Theatre in Wales

Theatre, dance and performance reviews

A far-fabled tale of social mobility and man-eating greenery.

Little Shop of Horrors

Curtain Call , Morlan Centre Aberystwyth , May-28-07
Little Shop of Horrors by Curtain Call Having only ever seen snippets of the film of Little Shop of Horrors, and having been a little less than favourable about the last production from Curtain Call – UWA’s musical theatre society – I had no idea quite what to expect when I trotted round to the Morlan Centre to see this far-fabled tale of social mobility and man-eating greenery.

However, by the time I staggered out into the late evening twilight, I had been shaken to my bile-laden, cynical core by the professionalism, drive, energy and all round fabulosity of what was, on paper, a student production realised by a first-time director, but which was, in fact, one of the most entertaining evenings of theatre I’ve had in a long time.

Lucy French and Ed Parry’s set was richly commendable – an upper tier comprising Mushnik’s florist’s was juxtaposed with a lower rostrum for the Skid Row alleyway. Constructed and dressed to a high level of professionalism, my only minor concern was that, in the shop set, there was almost too little space for the actors, particularly when the infamous plant is reaching maturity.

Tom Reilly’s lighting design was eminently suitable, and sound was also well-balanced, with the small exception of one or two radio mic issues.

Helen Park has once again excelled herself in the wardrobe department, producing an array of costumes from the dazzling to the dilapidated and everything in between – all of them more than suited to their purpose.

Performances were musically supported by a very talented band under the direction of pianist Robert J Southworth. Steve Humpherson on drums, Kevin Bales on bass guitar and Georgina Leggate on sax gave of their all and turned in a performance which, to my somewhat trained ear, was very nearly flawless.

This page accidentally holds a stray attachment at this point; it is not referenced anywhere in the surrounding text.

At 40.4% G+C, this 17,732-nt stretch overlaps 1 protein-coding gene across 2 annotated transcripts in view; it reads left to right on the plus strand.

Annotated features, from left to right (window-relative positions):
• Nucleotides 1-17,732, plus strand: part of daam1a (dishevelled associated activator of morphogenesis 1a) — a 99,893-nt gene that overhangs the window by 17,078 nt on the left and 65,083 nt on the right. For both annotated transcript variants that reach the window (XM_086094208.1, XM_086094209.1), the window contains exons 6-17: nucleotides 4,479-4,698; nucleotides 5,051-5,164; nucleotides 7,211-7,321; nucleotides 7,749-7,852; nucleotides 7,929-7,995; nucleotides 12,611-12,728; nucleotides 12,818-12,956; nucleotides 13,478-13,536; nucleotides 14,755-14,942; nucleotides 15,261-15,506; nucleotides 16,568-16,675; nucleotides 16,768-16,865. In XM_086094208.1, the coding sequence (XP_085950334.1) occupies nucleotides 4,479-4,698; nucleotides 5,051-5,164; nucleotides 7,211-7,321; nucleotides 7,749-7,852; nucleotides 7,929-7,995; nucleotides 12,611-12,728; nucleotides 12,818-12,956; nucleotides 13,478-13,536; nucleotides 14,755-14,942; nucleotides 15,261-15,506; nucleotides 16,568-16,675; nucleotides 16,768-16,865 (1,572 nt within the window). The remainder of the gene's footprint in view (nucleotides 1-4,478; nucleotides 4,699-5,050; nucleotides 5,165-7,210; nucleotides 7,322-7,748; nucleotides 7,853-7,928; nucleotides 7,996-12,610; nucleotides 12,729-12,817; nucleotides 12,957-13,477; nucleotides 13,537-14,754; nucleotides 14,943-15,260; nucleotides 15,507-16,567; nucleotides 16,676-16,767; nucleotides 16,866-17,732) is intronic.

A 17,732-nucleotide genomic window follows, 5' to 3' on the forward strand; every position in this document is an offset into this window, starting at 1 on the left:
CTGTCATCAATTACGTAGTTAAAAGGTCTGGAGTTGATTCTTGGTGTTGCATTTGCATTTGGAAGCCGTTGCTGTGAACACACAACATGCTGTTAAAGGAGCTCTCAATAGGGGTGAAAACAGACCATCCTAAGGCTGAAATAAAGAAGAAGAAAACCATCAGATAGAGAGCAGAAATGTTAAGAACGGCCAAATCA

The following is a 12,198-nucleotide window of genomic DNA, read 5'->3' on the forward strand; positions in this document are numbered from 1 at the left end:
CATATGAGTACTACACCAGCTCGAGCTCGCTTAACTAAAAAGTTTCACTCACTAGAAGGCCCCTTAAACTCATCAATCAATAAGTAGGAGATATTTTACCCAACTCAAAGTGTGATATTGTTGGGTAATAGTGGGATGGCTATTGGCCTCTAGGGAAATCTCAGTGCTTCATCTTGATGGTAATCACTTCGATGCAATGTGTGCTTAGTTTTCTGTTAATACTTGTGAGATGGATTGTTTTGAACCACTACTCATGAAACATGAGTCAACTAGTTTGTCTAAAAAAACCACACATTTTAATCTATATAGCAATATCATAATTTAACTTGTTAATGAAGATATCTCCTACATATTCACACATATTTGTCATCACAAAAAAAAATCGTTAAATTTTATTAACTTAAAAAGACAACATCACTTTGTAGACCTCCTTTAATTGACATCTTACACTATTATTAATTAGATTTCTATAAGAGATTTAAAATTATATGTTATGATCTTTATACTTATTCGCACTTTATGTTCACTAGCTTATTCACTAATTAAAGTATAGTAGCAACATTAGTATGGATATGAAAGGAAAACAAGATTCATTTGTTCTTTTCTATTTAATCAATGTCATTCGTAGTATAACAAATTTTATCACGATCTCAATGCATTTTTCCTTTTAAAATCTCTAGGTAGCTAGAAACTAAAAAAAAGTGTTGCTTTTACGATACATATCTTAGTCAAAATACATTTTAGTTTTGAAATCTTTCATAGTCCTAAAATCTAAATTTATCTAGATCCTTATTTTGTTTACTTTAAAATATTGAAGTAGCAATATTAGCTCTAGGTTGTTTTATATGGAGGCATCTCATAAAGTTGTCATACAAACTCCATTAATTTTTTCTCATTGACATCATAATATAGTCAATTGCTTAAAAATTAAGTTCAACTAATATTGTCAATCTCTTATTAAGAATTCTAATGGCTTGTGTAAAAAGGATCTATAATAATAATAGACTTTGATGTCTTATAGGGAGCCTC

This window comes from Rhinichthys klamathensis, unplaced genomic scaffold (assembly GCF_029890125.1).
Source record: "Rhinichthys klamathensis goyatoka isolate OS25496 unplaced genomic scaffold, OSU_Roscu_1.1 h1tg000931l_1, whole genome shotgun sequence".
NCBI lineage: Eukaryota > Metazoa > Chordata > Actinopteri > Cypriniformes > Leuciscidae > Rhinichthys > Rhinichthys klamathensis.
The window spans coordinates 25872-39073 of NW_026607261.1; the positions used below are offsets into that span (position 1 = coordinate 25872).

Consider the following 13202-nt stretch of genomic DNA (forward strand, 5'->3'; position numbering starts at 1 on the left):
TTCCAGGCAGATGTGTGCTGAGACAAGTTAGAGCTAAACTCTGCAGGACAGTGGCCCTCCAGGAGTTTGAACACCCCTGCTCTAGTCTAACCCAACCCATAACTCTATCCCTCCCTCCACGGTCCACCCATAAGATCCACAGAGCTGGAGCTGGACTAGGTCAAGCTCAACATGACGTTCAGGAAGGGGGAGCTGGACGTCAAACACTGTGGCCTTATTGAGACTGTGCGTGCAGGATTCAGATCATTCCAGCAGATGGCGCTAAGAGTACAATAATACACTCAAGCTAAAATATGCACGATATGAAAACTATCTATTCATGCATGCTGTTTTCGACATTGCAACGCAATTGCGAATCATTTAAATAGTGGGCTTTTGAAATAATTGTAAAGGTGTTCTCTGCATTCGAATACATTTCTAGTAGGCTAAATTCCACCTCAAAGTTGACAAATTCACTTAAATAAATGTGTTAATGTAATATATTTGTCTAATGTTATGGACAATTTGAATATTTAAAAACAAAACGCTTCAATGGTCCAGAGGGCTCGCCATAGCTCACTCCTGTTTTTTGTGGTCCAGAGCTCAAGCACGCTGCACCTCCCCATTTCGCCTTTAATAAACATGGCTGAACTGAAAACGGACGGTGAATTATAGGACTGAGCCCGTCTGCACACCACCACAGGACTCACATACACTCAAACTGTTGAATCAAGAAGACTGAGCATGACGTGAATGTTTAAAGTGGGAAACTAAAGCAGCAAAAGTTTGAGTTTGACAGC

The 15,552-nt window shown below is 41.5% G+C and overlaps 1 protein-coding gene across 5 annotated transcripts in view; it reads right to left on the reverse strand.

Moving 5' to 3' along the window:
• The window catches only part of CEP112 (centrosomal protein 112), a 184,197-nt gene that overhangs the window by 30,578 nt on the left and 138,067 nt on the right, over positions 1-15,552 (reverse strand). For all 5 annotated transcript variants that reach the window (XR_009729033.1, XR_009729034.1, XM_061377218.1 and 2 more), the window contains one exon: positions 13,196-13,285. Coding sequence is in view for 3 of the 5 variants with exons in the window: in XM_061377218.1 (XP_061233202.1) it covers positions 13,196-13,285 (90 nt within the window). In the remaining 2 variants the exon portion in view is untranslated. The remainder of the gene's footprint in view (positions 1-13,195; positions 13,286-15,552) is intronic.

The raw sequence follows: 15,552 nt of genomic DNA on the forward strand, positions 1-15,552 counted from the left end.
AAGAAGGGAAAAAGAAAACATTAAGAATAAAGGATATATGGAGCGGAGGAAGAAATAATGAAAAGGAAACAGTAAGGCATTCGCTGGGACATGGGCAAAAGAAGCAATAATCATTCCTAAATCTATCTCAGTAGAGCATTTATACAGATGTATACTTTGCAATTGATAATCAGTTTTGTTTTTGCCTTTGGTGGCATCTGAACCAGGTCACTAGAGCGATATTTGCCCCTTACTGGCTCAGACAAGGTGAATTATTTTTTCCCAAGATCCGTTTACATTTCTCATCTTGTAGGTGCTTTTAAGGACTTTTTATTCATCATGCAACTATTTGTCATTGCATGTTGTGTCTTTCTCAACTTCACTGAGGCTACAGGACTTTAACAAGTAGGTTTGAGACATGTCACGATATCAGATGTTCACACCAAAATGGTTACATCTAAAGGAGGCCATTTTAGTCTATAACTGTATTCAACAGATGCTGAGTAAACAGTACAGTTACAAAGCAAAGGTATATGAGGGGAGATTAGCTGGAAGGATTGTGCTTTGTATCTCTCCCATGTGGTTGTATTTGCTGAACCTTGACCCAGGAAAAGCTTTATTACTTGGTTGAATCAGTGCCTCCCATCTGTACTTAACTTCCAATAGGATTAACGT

Performances from the actors were altogether wonderful, and filled with drive, verve and infectious enthusiasm. There’s not enough time to go into every performance, or even to give some of the lengthier personal mentions I occasionally indulge in, but some key performances bear some close reference, though it should be noted that vocal coach Craig Miller and choreographers Lauren Ricketts and Sam Thomas were in no way let down by anyone.

The misanthropic proprietor of the florist’s shop – Mushnik – was expertly rendered by seasoned Curtain Caller Grae Westgate, whose performance was never less than entertaining, and often laugh-out-loud funny, particularly in an unforgettable duet with Hugh Edwards’s Seymour.

This, I should add, was a Seymour par excellence – Edwards giving Aberystwyth a swansong not to be forgotten with a performance of the hapless experimental botanist and love-lorn orphan that was heart-warming, hilarious and musically sound, even if aesthetically it bordered on the very worst excesses of geek chic!
His love-interest – the ditzy, downtrodden Audrey – was played with distinct panache by the sublime Gemma Rook, who successfully navigated the right side of the thin line between cute and cutesy and gave us a truly magnificent performance.

The redoubtable Alex Wadham, meantime, was back on top form with a briefish, but highly memorable outing as Orin Scrivello DDS, the crazed, sadistic dentist who falls prey to the desires of a certain plant. Mixing great musicality with a tremendous physical and spoken presence, Wadham has once more proved himself.

Principal support came via the Ronnettes – those low-down yet oddly elegant girls from Skid Row who seem to be a near-constant presence throughout. Delyth Owen’s Ronnette and Katy Tosh’s Chiffon were very fine, richly talented performances, but it was the powerful, luxurious voice of Leila Moore as Crystal that will stay with me for a very long time, which is not to derogate at all from the collective talent of the trio.

The other supporting cast members gave the show everything the had and their abilities and dedication never even came close to being questionable.

Of course, special mention must be made of the fearsome man-eating plant Audrey II. In her mature forms, she was quite a spectacle. Expertly operated by Luke Durham, with Sam Keogh operating not only the baby Audrey II, but also a terrifyingly active tongue in her later appearances, the crowning glory was given by Alan Mehdizadeh, whose powerful voice gives Audrey II the relentless, yet strangely soulful vocal quality required of the part.

I went to review another musical this week – ‘Contender’. It had a bigger stage, better acoustics, more lights, more sound, more musicians and a star-studded cast, but Adam Lacey, director of Little Shop, should be proud because, in my opinions at least, he managed, with a first-time directorial effort, to not only steer a good show into harbour, but to knock seven bells out of Michael Bogdanov while he did it.

Welsh theatre had better watch out – Curtain Call has tasted success, and now it’s hungry for more!

Reviewed by: Paddy Cooper

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